Tag Archives: process thinking

Process thinking – take the right steps in the right order

Welcome to the next installment of the thinking styles for success series. Today, we are looking at process thinking – this is all about making transformations: essential in today’s hectic world. We often hear about transformational leadership and transformational change but what does this mean and how well equipped are we to deal with it.

Process thinking is based on understanding the steps in any change activity, the ingredients required and the skills needed to effect that change. It’s a bit like cooking: you need to know what you are trying to produce, have the best ingredients and the skills to pull it all together. It is critical that you provide the right conditions for each step in the process and do them in the right order.

You need process thinking to understand the sequence of activities and the methods used for each transformation. Doing the right steps at the wrong stage, using the wrong ingredients or the wrong conditions will not produce the right result. You need to get the conditions for transformation right as well, if the oven temperature is not right, you may under cook or over cook your meal – with potentially disastrous results.

In change processes this implies picking the right actions in the right sequence, involving the right people and creating the right conditions for success. Consider:

  1. If you make your mind up about the approach you are going to adopt before consulting with those involved, then you are sowing the seeds of discontent, opening the risk of resistance and potentially thwarting new ideas.
  2. If you introduce a critical issue in a light hearted manner – you may lose support.
  3. Responding to a query in the wrong way at the wrong time may stifle debate and reduce co‑operation.
  4. If you don’t build a supporting network before starting the process, you may never gain the momentum you need to drive things through.
  5. If you don’t think about the possible sources of resistance in advance, you are likely to be blindsided. Whatever the positive aspects of your proposal, there will be some people who will oppose your ideas because they:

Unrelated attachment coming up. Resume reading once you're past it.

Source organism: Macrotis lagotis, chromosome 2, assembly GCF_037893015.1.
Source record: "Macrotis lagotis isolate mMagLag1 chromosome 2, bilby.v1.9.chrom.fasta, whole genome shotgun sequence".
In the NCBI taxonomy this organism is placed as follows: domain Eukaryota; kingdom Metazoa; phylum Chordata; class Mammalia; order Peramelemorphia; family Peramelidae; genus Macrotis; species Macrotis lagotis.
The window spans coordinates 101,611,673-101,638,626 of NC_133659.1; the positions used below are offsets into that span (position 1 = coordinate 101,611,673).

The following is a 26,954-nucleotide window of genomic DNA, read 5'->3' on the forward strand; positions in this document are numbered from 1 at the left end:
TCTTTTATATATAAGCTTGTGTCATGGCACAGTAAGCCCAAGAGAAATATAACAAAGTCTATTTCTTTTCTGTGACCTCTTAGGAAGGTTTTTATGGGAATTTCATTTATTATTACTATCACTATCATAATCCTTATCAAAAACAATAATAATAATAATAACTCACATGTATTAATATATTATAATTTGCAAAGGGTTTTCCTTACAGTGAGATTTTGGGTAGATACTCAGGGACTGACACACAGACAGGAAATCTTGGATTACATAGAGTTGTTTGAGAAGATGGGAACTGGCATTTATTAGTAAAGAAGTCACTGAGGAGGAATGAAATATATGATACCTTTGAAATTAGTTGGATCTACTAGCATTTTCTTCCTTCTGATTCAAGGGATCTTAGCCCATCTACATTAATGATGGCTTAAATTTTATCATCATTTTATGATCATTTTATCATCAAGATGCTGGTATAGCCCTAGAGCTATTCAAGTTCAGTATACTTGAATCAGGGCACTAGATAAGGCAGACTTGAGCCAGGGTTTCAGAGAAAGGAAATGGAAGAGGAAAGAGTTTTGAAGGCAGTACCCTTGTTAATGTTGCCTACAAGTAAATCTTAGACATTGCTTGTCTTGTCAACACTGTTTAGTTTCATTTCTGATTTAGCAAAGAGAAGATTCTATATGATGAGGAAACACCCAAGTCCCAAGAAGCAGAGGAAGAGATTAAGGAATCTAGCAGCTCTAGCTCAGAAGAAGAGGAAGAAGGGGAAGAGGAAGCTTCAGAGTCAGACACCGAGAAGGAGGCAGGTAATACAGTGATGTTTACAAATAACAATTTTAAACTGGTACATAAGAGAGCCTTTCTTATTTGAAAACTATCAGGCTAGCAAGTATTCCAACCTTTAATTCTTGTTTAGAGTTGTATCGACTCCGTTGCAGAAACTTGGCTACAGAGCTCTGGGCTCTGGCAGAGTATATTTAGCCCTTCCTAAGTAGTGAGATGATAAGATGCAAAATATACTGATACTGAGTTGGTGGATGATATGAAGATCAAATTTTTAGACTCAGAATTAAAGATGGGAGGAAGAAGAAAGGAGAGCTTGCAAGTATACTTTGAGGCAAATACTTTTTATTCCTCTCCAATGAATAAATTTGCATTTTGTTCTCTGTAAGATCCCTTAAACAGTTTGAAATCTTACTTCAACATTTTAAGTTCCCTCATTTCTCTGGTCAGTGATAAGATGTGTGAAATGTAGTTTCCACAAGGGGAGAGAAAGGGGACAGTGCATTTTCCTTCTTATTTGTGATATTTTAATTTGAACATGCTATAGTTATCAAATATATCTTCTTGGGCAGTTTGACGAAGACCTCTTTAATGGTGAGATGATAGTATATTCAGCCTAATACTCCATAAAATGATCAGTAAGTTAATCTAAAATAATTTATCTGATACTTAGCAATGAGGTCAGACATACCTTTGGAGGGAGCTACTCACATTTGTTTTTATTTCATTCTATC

1. Don’t see the need
    2. Don’t agree with your proposed approach
    3. Don’t see what’s in it for them and
    4. Increasingly these days, they are bored, frustrated or overwhelmed by change

Thinking things through in a logical manner, identifying the necessary steps and the right conditions for change will help. You might find producing a flow diagram will help.

Ask yourself “If I do that, what will happen? … then what? … then what?”

Problems normally arise from the issues you’ve not thought about rather than those that you have given some attention to. A few minutes of carefully directed thought can save you a lot of time, effort and heartache!

So the next time you need to set a change process in action, think about it from a process perspective:

  • What are the steps you need to take
  • Does the sequence matter
  • Who needs to be involved?
  • What are the right conditions for success?
  • Do you have the skills to make it happen?

If you don’t it might make sense to call in some help – don’t cook for an important dinner party if you don’t know what to serve or know how to make it. Call in the experts!

Project Planning – you need be sensitive as well as critical

Planning Process

In an earlier post, I suggested looking at planning as map-making for an expedition. Planning also requires elements of “Process Thinking” as it incorporates three key functions:

  1. Identification of all activities and constraints
  2. Development of the project logic
  3. Estimation of task duration

The key objectives are to identify the required sequence of events, assess the interaction between them and determine the overall timescale for the project.

Planning Problems

In my experience, three things go wrong in this process:

  1. Participants don’t fully understand the interactions between the various activities, especially the “virtual” constraints – where nothing physical happens (e.g. getting planning permission, awaiting drawing approval etc.)
  2. Over optimistic assessment of durations
  3. Fixation on the “Critical Path”

The Danger of “the Critical Path”

This may lead to over ambitious timescales being promised, excessive focus on a few issues and an over emphasis on physical activities. Often it is forgotten that the calculated “Critical Path” depends on the accuracy of the estimates of task / activity duration – change the estimates: change the critical path. Estimates by their very nature are approximate and therefore the impact of variations in these estimates needs to be evaluated.

In consequence a delay may occur when some virtual activity over runs, causing an activity well off the calculated Critical Path to affect the entire schedule.

What is needed, in addition to rigorous investigation is to undertake some sensitivity analysis and recognition that:

  1. Estimates are only estimates